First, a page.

Tuesday, September 13, 2011

History Maker: Carlotta Walls LaNier

I heard a remarkable story of courage, fortitude, and leadership this weekend.  The hosts of the NPR radio show - "Boomer Babes" - were interviewing Carlotta Walls LaNier.  Carlotta was the youngest member of the first black children to attend Little Rock Central High School in 1957.  She would become the first black female to graduate from Central High School.  Carlotta and her black classmates are now known as the Little Rock Nine.  Their journey is an important chapter in the history of the Civil rights movement.

Carlotta's has told her story in the book:  A Mighty Long Way:  My Journey to Justice at Little Rock Central High School.

After listening to the Author; I intend to read her tale.  She is a true pioneer; a member of a brave group of leaders who helped shape and improve the world.

Here is Carlotta's bio copied from the "History Maker's"  website.

The oldest of three daughters, Carlotta Walls LaNier was born on December 18, 1942, in Little Rock, Arkansa to Juanita and Cartelyou Walls. LaNier made history as the youngest member of the Little Rock Nine, the nine courageous African American students who integrated Little Rock Central High School in 1957. The world watched as these children and their families braved constant intimidation and threats. This defiant act followed the landmark U.S. Supreme Court ruling in Brown v. Board of Education.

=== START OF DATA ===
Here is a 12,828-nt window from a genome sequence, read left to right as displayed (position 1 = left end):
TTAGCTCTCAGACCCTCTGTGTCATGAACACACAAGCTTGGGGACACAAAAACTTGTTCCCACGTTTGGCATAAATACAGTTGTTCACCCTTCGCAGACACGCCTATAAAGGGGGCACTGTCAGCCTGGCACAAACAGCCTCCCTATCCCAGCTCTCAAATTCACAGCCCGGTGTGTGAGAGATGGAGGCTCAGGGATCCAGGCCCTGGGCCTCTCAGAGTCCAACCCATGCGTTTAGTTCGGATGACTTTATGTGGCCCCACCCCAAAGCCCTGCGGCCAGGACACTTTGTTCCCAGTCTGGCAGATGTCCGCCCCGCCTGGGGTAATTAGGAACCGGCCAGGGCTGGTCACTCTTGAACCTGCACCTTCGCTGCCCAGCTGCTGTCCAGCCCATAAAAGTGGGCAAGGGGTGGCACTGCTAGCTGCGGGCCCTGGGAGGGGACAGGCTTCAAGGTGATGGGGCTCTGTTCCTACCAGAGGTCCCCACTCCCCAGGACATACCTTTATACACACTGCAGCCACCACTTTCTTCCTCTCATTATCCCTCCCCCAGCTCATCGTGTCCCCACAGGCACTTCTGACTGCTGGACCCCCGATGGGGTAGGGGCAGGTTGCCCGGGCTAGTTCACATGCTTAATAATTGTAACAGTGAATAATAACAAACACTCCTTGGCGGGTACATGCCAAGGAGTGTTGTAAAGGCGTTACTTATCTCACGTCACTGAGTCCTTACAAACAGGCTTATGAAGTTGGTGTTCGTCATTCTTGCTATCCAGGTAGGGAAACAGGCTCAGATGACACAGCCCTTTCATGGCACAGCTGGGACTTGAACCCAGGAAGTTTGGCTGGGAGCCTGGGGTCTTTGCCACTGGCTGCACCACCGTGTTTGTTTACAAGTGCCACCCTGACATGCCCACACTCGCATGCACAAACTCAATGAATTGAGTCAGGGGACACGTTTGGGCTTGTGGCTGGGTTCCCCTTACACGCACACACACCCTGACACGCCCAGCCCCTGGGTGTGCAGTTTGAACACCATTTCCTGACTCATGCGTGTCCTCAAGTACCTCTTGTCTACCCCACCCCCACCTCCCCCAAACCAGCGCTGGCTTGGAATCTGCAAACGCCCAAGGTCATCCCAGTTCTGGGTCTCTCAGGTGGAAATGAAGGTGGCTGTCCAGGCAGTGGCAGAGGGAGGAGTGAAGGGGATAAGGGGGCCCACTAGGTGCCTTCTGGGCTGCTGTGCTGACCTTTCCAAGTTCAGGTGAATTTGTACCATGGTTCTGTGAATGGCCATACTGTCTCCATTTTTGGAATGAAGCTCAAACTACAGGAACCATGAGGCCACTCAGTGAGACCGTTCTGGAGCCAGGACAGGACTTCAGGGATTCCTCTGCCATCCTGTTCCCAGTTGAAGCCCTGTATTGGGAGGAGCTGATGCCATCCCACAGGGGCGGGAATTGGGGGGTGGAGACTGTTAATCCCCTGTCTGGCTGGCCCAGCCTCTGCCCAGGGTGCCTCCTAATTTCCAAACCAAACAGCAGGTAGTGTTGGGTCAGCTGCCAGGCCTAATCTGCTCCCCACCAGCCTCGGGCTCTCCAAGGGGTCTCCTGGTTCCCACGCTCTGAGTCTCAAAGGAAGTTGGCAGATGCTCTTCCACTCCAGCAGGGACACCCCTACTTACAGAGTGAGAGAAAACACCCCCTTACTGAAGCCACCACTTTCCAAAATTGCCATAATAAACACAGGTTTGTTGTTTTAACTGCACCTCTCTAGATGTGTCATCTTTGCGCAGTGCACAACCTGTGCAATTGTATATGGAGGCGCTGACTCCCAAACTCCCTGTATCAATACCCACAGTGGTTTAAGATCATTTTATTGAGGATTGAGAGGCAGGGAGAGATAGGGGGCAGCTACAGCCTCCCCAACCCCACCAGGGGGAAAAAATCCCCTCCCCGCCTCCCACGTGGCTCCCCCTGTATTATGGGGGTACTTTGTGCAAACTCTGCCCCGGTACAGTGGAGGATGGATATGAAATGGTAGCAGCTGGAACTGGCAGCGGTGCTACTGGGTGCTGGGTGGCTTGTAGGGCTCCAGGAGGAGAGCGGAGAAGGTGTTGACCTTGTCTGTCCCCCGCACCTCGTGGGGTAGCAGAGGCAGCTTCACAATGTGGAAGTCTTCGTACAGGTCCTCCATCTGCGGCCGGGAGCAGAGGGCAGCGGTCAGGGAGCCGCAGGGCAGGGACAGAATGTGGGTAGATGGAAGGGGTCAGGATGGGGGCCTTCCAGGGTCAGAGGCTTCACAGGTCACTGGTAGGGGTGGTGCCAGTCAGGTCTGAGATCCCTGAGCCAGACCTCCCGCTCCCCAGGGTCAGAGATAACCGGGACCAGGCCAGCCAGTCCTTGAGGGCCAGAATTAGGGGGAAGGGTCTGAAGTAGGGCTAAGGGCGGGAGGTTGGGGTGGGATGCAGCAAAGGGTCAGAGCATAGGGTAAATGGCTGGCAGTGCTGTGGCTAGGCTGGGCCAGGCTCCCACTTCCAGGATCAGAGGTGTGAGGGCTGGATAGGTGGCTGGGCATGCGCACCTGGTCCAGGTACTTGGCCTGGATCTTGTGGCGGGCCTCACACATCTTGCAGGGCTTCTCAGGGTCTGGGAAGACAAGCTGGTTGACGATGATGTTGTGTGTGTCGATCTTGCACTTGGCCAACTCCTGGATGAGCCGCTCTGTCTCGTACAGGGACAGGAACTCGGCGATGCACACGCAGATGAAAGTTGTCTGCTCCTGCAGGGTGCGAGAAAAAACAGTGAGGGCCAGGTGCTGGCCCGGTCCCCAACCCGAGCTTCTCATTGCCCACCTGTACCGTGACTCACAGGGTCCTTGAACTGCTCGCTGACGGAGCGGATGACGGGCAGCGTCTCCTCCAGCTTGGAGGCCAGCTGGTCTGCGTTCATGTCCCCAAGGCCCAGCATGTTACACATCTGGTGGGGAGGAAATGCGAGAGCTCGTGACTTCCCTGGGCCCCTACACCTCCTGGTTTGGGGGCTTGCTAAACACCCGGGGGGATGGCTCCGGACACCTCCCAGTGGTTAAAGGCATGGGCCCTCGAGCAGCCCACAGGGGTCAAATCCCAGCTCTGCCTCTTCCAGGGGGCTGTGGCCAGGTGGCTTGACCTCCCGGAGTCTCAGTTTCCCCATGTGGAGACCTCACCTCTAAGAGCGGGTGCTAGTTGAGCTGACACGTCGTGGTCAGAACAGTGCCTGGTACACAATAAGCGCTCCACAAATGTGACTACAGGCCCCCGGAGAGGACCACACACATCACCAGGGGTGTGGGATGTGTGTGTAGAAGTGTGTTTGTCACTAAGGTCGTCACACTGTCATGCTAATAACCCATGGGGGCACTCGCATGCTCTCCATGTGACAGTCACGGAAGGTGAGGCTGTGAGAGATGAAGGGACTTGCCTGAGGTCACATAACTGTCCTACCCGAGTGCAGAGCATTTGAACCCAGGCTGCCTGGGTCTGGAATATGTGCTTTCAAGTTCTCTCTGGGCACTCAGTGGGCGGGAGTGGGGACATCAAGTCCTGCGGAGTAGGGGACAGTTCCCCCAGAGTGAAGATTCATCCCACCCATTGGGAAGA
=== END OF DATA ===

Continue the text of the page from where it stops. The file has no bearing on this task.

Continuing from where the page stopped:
Inspired by Rosa Parks and the desire to get the best education available, LaNier enrolled in Central High School. White students called her names and spat on her and armed guards escorted her to classes, but LaNier concentrated on her studies and protected herself throughout the school year. Governor Orval Faubus stopped the public schools from opening in September of 1958, and after a year of closure and controversy, the schools re-opened in 1959. LaNier returned to Central High, graduating in 1960.

LaNier attended Michigan State University for two years before moving with her family to Denver. In 1968, she earned a B.S. from Colorado State College (now the University of Northern Colorado) and began working at the YWCA as a program administrator for teens. In 1977, she founded LaNier and Company, a real estate brokerage company. Her experience in real estate extends from constructing and remodeling properties to marketing and selling them. Cherry Creek Realtors hired her in 1987.

LaNier was awarded the prestigious Spingarn Medal by the NAACP in 1958. She has been a member of the Colorado Aids Project, Jack and Jill of America, the Urban League and the NAACP, as well as the president of the Little Rock Nine Foundation, a scholarship organization dedicated to ensuring equal access to education for African Americans. She has also served as a trustee for the Iliff School of Theology. In 1999, President Bill Clinton
bestowed the nation's highest civilian award, the Congressional Gold Medal, to the members of the Little Rock Nine. In 2009, LaNier completed her book, A Mighty Long Way, a biography with forward by Bill Clinton. LaNier and her husband, Ira (Ike) LaNier, have two children, Whitney and Brooke.

LaNier was interviewed by The HistoryMakers on June 21, 2002.

I encourage you to learn more about what she faced and how she led the way for others.


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